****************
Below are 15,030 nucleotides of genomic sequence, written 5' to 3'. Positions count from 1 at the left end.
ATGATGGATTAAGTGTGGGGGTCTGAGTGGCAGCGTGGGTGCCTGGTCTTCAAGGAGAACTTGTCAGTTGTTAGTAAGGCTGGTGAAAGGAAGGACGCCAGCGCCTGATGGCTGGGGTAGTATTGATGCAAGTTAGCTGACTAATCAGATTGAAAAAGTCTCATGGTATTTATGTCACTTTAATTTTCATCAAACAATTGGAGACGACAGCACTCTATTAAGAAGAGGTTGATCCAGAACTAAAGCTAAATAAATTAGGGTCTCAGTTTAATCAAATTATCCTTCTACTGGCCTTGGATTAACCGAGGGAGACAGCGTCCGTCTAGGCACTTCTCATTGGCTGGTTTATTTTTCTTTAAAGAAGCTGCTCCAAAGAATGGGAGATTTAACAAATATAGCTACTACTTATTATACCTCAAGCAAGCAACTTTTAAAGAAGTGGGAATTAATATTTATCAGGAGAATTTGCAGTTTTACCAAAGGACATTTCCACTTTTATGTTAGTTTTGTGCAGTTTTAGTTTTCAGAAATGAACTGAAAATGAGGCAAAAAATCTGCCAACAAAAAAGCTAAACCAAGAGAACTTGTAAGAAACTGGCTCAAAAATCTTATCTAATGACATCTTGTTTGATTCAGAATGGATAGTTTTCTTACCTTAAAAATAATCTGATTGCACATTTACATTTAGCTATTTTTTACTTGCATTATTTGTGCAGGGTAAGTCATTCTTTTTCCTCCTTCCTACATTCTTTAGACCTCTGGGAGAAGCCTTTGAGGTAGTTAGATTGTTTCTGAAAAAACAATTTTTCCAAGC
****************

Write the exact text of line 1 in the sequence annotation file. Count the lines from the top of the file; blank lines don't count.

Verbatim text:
Below are 15,030 nucleotides of genomic sequence, written 5' to 3'. Positions count from 1 at the left end.